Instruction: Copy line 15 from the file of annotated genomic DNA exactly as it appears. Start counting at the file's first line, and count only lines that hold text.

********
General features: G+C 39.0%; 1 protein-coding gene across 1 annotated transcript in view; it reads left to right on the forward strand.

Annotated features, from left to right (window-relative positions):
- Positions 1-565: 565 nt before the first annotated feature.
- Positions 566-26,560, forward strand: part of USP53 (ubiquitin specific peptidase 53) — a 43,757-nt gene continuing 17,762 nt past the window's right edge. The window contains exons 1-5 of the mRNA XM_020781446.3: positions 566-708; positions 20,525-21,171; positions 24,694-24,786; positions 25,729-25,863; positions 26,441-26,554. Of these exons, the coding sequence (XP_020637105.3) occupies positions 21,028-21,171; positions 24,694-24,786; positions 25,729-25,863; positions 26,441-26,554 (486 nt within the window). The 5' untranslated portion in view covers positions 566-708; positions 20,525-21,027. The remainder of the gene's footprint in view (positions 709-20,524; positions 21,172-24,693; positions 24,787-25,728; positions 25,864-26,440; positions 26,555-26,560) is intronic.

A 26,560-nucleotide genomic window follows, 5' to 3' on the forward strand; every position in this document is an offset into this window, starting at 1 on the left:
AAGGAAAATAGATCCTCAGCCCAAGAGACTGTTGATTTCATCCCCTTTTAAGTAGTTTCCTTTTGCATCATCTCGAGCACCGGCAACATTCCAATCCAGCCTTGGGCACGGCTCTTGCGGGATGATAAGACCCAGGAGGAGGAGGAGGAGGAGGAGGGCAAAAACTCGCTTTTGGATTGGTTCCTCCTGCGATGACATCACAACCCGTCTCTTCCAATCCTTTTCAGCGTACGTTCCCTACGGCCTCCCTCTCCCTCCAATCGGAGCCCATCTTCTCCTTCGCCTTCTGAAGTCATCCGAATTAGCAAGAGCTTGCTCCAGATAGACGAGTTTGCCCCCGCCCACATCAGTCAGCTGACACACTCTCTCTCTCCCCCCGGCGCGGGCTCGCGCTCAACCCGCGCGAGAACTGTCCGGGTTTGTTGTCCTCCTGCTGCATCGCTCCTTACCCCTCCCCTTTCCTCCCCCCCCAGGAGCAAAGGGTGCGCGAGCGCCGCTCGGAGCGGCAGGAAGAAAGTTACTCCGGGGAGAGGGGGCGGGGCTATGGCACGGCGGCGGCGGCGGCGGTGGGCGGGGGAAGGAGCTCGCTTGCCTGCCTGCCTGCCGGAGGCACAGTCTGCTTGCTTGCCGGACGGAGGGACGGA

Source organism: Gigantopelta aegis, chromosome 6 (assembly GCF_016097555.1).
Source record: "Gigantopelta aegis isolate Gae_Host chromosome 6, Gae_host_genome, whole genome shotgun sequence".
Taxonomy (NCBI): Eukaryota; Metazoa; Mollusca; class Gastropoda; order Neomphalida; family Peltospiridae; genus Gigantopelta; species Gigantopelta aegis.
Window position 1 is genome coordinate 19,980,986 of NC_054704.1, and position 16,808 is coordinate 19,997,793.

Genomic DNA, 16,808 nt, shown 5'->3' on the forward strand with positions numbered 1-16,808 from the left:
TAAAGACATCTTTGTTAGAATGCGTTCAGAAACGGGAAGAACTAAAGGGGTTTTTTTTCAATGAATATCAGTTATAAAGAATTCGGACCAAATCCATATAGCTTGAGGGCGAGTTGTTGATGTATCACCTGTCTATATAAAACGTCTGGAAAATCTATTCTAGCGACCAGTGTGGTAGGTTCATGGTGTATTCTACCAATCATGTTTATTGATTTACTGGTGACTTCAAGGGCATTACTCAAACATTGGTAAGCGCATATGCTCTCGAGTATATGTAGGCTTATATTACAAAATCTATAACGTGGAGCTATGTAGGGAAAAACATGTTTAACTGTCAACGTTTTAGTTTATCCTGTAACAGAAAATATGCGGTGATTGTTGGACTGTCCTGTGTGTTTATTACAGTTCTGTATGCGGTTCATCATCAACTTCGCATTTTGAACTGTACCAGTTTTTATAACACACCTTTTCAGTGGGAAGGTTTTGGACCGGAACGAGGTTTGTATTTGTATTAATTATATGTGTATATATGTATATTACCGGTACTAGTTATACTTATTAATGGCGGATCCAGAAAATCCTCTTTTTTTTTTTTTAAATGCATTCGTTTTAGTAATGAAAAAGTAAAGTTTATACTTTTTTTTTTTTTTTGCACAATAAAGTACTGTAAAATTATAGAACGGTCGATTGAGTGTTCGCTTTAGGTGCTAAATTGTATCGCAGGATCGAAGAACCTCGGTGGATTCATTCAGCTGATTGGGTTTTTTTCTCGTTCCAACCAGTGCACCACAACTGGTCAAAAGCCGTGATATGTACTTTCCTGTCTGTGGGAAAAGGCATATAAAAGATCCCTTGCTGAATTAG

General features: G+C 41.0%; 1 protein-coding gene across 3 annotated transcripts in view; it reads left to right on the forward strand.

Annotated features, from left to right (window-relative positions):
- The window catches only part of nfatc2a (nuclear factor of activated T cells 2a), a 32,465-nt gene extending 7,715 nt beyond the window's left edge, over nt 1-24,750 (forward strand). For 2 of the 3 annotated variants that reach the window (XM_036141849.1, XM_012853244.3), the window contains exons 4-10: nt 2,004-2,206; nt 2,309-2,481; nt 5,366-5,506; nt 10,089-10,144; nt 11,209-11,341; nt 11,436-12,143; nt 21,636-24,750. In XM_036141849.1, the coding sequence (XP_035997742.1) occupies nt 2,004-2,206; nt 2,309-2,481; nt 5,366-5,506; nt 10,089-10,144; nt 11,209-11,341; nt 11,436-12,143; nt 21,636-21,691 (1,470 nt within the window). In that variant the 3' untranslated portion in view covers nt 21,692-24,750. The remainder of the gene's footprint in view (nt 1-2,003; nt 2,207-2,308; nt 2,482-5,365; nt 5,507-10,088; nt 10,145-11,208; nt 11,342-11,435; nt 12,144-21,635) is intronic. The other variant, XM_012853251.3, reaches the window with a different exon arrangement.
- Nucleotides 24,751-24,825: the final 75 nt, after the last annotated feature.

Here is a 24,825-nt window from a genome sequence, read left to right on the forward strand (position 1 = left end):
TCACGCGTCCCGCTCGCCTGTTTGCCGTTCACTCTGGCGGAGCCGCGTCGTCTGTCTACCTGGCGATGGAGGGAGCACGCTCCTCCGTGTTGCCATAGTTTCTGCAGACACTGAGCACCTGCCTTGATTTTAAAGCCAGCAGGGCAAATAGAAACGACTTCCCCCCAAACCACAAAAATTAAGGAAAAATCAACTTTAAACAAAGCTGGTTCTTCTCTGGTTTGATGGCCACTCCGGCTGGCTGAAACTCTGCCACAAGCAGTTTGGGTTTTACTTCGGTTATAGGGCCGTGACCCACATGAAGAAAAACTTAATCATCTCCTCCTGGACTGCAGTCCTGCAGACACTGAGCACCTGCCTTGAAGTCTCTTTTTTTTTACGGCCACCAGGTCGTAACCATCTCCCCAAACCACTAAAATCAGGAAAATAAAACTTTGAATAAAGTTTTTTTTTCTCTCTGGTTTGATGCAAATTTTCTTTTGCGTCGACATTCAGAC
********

- The window catches only part of nfatc2a (nuclear factor of activated T cells 2a), a 32,465-nt gene extending 7,715 nt beyond the window's left edge, over nt 1-24,750 (forward strand). For 2 of the 3 annotated variants that reach the window (XM_036141849.1, XM_012853244.3), the window contains exons 4-10: nt 2,004-2,206; nt 2,309-2,481; nt 5,366-5,506; nt 10,089-10,144; nt 11,209-11,341; nt 11,436-12,143; nt 21,636-24,750. In XM_036141849.1, the coding sequence (XP_035997742.1) occupies nt 2,004-2,206; nt 2,309-2,481; nt 5,366-5,506; nt 10,089-10,144; nt 11,209-11,341; nt 11,436-12,143; nt 21,636-21,691 (1,470 nt within the window). In that variant the 3' untranslated portion in view covers nt 21,692-24,750. The remainder of the gene's footprint in view (nt 1-2,003; nt 2,207-2,308; nt 2,482-5,365; nt 5,507-10,088; nt 10,145-11,208; nt 11,342-11,435; nt 12,144-21,635) is intronic. The other variant, XM_012853251.3, reaches the window with a different exon arrangement.